Our practicum externships aimed to provide services to organizations and share our experiences. I wondered if Angie and HOHA could benefit from an extern for the summer. I took a chance and reached out to her, and it led to my exciting opportunity to be mentored by Angie. We immediately started brainstorming our goals for the course of my externship.

I told Angie how I felt isolated because I wanted more options outside of clinical dentistry. She said she knew many hygienists who would love more opportunities, and it was a relief to know I wasn’t the only one. What did not make sense to me was this: If many hygienists want to do things other than clinical hygiene, why aren’t they? Angie and I believe there are barriers that prevent hygienists from making career changes. On both the state and national levels, dental hygiene is a profession in transition and facing a variety of workforce challenges.4

In light of this, one of the projects we decided to organize was to conduct a survey to identify potential barriers. We felt collecting data from hygienists was an important step toward understanding our colleagues and creating valuable resources to help hygienists achieve career satisfaction. The survey questions offered an enjoyable way for hygienists to share their barriers. With support from HOHA and Elijah Desmond of the Trapped in an OP Facebook group, we sent out the survey, and 355 hygienists participated. See the results of two of the questions in Figures 1 and 2.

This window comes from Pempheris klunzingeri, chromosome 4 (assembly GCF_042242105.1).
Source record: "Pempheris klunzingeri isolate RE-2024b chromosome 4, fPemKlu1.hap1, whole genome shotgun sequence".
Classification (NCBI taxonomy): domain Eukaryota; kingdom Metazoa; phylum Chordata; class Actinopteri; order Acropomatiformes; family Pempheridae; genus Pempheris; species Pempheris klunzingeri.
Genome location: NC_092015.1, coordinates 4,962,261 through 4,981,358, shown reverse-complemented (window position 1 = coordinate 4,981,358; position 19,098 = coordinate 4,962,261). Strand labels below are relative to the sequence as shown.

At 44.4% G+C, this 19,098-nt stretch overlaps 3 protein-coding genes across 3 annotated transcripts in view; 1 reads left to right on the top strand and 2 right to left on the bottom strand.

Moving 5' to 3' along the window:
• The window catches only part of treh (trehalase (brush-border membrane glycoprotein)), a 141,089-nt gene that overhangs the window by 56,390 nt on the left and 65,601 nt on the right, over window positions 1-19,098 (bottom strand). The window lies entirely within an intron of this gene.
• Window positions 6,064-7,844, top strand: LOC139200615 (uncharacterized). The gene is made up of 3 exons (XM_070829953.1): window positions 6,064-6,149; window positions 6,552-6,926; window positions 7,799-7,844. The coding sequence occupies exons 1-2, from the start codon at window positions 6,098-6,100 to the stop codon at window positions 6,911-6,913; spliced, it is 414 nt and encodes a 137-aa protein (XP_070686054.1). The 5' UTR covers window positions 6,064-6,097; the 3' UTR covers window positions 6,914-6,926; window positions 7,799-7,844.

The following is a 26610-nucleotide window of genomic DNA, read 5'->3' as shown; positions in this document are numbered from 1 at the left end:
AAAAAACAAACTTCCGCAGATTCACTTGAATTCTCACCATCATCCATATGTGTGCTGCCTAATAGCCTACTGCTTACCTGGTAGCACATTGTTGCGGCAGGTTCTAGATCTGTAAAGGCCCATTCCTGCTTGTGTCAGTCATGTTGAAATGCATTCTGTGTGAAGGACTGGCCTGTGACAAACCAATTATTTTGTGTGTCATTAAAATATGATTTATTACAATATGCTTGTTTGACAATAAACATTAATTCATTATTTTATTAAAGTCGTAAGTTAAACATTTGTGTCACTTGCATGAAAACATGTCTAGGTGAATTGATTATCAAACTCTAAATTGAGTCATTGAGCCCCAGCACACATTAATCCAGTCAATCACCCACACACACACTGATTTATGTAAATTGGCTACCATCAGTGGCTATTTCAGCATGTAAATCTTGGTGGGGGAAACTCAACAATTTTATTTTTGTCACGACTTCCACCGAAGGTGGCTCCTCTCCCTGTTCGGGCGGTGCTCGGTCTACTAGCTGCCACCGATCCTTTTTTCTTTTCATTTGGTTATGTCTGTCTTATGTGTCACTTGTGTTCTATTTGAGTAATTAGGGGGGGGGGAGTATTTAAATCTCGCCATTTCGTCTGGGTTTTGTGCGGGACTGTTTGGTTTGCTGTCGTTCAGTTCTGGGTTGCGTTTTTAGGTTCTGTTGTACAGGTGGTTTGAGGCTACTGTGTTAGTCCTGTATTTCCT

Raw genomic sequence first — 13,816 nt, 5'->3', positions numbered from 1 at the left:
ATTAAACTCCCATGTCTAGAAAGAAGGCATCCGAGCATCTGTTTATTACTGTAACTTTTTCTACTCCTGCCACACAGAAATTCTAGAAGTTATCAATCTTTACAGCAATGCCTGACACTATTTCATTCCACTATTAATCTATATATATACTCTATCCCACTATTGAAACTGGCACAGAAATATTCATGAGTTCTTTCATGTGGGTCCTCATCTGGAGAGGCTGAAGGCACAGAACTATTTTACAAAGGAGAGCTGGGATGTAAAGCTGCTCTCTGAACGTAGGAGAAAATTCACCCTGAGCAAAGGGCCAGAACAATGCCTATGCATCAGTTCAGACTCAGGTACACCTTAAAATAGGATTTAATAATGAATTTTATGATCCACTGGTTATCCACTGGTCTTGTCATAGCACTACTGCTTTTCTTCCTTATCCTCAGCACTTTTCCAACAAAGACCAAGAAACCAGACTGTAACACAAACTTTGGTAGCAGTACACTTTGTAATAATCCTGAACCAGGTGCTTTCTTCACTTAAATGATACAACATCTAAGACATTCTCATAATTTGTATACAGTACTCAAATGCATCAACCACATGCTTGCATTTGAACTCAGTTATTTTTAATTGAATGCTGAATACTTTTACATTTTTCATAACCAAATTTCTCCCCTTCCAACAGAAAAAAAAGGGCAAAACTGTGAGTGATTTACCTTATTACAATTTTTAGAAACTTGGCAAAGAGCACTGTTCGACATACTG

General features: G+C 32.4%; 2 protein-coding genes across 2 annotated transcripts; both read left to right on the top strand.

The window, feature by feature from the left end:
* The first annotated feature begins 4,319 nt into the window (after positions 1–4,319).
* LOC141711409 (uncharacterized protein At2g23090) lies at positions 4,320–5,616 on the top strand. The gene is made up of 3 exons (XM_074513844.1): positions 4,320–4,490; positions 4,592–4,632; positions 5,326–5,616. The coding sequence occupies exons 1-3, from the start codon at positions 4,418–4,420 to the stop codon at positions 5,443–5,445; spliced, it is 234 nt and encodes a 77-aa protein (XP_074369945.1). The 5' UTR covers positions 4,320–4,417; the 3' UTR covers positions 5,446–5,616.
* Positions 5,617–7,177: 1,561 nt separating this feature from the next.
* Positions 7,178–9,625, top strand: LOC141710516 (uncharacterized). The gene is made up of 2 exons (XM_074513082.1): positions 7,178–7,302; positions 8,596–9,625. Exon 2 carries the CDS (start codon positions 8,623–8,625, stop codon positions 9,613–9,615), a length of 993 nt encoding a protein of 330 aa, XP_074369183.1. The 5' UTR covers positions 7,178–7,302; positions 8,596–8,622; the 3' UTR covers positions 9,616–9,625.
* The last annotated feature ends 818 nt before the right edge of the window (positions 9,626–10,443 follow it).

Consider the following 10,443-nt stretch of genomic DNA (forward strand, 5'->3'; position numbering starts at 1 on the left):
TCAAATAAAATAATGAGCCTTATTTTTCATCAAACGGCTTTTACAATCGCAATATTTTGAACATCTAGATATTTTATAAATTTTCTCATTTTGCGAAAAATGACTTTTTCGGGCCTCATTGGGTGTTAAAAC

Based on these results, it’s important for hygienists to have the resources to conquer these perceived barriers. The top three most helpful resources are:
  • Working with a coach or financial professional to create a finan­cial plan.
  • Seek out a mentor who has already forged a new path.
  • Become a member of uplifting groups where like-minded individuals gather. These can be found on social media, within ADHA groups, and in conjunction with dental hygiene meetings such as RDH Under One Roof.

The journey that was simply my dream has become a reality. My willingness to take one step and then another turned into an amazing learning experience. If I had buried my desire to seek more opportunities and had not reached out to Angie to work with her and HOHA, I would still be a full-time, not-so-fulfilled, private practice dental hygienist. While the resources listed in this article are helpful, the most critical thing is to get yourself started. Take one step and keep moving forward. Career satisfaction can be a foggy journey and the road cannot be forged without that first step. 

1.    Basile SV, Born DO. Dental hygiene workforce issues: A Minnesota study. J Dent Hyg. 2007;81(1):11.
2.    Advancing Oral Health in America. Institute of Medicine of the National Academies. Washington DC. The National Academies Press. 2011.
3.    Occupational Outlook Handbook. Dental Hygienists. US Bureau of Labor Statistics website. December 6, 2019. Accessed January 18, 2020.
4.    Nathe CN. Dental public health & research: Contemporary practice for the dental hygienist. 4th edition. Boston: Pearson Publishing. 2017.

Anna Dacosta, BS, RDH, has a bachelor’s degree in health-care management. She practiced clinical hygiene and is a part-time technical lab specialist for dental hygiene students in Fort Pierce, Florida. She is currently pursuing her master’s in dental hygiene education and public health. She enjoys yoga, traveling, and spending time with her dogs.